Looking for success? After trying everything else, you may want to consider becoming useless.
We’ve been seeing a lot of pictures of people holding signs lately. Which can only mean we’re going to see more pictures of people holding signs. As photographers, we are conditioned to respond to the marketplace, and today the marketplace of visual ideas is housed on Instagram. Pictures of signs are odd, not because we don’t agree with the words on the signs, but because we already have several places for words, one of which is the caption that goes directly under our pictures.
Pictures and words are two different things. They have different jobs. Pictures show, words tell.
Pictures are a place to communicate visually. If they’re done right, they say things that words have a hard time saying. They connect with an audience in a different way as well. A good pairing between words and pictures is a match made in heaven. They’re like a married couple working together towards a common goal. They don’t duplicate each other’s work, rather, they play to their own strengths and trust their partner to get their side of the job done.
I know what you’re thinking. What about that picture Margaret Bourke-White made of the bread line? That’s got some words in it.
And you’d be right. That image has got some words, and they do enhance the image. The difference is that her image doesn’t depend on them. Remove the words and the image is just as powerful. Without the words the image is iconic, with the words it’s both iconic and ironic.
Bourke-White took an advertising campaign and turned it into satire. That’s not easy. Advertising images are designed to enrich the people behind them. They’re expensive to make and propagate, but it takes money to make money, right? That’s why ads are useful.
Useful images are used. They sell bread as well as politicians. Useful images tell the story of the day, whether that story is news or a reminder to stop by the grocery store and buy some Oreos.
I don’t have much use for useful images.
Useful images are more like words than pictures. They are designed to tell you a very specific thing. So really, they’re more tell than show. They’re here to tell you it’s cold in Texas and the power went out. Then they’ll tell you people are boiling water, the snow melted or the power went back on. That’s all telling. Something that words can do better.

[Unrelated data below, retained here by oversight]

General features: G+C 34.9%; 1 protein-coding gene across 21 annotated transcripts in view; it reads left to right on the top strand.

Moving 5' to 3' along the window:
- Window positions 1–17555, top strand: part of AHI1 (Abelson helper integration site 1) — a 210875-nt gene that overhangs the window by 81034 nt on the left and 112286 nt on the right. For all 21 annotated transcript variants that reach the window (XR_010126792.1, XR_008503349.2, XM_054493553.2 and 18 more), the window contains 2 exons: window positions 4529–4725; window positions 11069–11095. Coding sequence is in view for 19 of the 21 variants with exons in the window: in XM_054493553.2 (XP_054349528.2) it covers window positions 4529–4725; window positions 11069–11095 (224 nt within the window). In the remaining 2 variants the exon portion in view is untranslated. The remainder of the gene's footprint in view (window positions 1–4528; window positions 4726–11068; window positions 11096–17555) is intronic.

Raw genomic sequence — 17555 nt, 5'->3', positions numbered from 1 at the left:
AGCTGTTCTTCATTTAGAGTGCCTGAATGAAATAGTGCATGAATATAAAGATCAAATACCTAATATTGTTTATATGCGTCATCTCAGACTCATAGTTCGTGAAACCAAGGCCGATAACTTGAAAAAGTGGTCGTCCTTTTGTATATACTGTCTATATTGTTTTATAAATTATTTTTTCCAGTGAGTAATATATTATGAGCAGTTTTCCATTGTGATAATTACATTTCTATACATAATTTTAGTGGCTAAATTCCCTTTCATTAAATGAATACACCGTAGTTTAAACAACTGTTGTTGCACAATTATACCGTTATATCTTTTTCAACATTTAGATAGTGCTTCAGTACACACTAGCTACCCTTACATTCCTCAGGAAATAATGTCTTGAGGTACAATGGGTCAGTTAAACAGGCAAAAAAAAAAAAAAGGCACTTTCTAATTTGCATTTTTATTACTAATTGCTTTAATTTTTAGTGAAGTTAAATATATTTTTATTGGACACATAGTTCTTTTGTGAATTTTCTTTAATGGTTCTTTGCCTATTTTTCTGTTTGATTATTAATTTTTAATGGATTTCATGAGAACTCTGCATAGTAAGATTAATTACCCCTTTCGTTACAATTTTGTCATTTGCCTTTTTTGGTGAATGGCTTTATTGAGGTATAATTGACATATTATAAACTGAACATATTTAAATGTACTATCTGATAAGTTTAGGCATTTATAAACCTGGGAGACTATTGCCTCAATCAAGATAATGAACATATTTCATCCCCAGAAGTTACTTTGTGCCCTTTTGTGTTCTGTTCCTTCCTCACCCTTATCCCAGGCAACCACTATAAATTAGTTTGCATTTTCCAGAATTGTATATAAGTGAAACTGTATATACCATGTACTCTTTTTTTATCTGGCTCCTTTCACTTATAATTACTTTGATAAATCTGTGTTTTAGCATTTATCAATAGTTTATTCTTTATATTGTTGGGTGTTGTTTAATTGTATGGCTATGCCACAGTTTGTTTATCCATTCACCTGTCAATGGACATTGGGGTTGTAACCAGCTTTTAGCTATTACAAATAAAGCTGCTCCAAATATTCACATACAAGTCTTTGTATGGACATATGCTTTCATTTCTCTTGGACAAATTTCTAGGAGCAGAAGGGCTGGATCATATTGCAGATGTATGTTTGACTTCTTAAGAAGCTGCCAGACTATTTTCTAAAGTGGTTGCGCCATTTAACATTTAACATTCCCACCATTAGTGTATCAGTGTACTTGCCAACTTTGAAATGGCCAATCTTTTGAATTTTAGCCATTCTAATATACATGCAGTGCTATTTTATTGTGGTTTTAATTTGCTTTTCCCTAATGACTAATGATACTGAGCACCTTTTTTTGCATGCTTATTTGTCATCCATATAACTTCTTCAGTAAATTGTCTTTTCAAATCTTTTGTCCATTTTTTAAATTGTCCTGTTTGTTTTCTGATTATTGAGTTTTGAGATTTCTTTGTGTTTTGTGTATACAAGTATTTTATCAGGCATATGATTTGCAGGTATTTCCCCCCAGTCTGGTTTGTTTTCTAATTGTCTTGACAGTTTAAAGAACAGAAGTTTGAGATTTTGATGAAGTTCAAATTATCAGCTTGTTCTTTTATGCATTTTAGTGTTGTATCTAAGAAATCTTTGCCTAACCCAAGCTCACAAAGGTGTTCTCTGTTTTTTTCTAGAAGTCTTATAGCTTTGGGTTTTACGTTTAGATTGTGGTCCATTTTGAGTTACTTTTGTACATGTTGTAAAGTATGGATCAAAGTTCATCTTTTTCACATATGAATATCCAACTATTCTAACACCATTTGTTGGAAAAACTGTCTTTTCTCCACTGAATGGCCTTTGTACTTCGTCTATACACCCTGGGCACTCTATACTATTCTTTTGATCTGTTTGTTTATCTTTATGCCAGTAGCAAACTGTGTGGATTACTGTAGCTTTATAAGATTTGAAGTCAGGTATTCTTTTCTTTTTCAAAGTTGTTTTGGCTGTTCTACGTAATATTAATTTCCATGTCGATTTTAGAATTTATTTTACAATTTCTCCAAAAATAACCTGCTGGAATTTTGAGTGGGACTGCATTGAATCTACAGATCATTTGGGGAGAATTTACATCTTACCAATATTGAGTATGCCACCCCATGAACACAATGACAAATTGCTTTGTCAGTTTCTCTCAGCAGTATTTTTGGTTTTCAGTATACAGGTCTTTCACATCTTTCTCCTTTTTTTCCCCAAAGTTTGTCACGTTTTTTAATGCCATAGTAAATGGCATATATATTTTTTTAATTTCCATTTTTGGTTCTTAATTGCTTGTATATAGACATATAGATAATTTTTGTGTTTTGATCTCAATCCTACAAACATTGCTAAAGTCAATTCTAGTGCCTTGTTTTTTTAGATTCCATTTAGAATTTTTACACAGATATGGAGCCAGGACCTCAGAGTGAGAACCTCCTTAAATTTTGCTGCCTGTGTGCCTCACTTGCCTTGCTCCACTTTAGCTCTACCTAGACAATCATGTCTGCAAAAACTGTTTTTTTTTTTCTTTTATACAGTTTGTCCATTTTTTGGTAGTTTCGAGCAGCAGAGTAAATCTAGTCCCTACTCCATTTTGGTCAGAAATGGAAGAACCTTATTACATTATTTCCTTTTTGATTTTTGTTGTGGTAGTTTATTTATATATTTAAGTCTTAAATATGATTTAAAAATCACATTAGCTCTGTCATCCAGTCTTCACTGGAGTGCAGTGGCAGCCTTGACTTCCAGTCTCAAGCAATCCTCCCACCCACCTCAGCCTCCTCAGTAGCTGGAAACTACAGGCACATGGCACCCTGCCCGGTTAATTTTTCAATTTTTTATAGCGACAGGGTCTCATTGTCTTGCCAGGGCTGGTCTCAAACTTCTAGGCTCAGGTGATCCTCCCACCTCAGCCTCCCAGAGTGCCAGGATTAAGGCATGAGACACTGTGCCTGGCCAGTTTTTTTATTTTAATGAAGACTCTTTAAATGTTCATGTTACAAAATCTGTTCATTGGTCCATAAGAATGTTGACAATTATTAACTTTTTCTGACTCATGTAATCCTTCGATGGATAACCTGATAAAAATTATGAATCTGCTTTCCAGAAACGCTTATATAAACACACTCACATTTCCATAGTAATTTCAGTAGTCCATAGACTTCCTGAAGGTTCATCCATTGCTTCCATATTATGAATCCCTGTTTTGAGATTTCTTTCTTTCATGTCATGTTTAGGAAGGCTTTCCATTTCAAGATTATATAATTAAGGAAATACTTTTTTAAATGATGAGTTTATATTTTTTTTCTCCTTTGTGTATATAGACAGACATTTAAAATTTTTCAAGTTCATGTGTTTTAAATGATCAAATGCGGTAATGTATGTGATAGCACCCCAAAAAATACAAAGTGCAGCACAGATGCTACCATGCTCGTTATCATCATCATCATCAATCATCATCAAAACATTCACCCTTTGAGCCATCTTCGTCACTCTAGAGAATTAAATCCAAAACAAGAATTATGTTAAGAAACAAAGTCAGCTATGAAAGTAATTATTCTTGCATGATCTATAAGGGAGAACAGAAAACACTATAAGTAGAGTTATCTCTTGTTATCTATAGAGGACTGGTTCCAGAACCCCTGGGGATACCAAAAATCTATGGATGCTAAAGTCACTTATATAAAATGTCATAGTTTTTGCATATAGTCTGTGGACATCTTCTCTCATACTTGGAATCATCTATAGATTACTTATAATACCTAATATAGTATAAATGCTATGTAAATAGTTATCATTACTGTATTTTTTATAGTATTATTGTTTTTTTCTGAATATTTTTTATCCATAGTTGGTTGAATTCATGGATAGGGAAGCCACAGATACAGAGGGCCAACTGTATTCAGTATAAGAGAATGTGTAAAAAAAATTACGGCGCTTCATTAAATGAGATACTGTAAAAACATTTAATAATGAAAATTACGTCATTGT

Pictures need to show you what it feels like to not be able to drink the water that is coming out of your kitchen sink, and that takes some real skill.
That’s why I prefer useless photographers and the useless images they make.
Traditionally, the best magazine photographers are the ones who are the most useless. It’s true. If the White House Press Corps shows up at the Tonight Show, the only people allowed to use the “artist’s entrance” are the magazine photographers. That’s true as well. I’ve seen it happen.
When I think of a useless photographer, I immediately think of Gilles Peress. The people in the useful photography business don’t have much use for him. When he makes a picture of a person holding a poster at a political rally, it does the opposite of whatever the poster was designed to do. With a push of a button, propaganda becomes satire. The useful becomes useless, or even worse.
When Tina Brown took over at The New Yorker, she put Gilles Peress and Richard Avedon under contract. What was she thinking? Maybe one could make a case for Avedon. The guy did sell a lot of clothes. But Peress, how many pairs of Jordache jeans did he move?
Tell me how useful these photos are that Gilles made back in 2001.
There’s no reason for them to exist.
Wouldn’t a shot of someone wearing cheap plastic sunglasses in Times Square on New Year’s Eve have been more useful? Many photo editors working at useful publications are nodding their heads “yes,” and many photographers would be happy to oblige them.
Everyone knows what they’re supposed to do when it comes to being useful. There’s not as much guesswork involved. There’s no need for a brilliant photographer or an insightful editor when everyone stays on script.
Conventional wisdom tells you to flow with the current. Let the winds push you out in the morning and pull you back in at night. Of course, it can be a little crowded sailing that close to shore, and those waters are heavily fished.
The photography world is flooded with useful folk, and that’s fine, somebody needs to write good captions, but what if the key to your success is becoming less? Less accommodating, less predictable, less practical and less useful.
I’m curious if somebody might just find a use for a photographer like that today.
Are you curious? If so, become a member of The Curious Society today.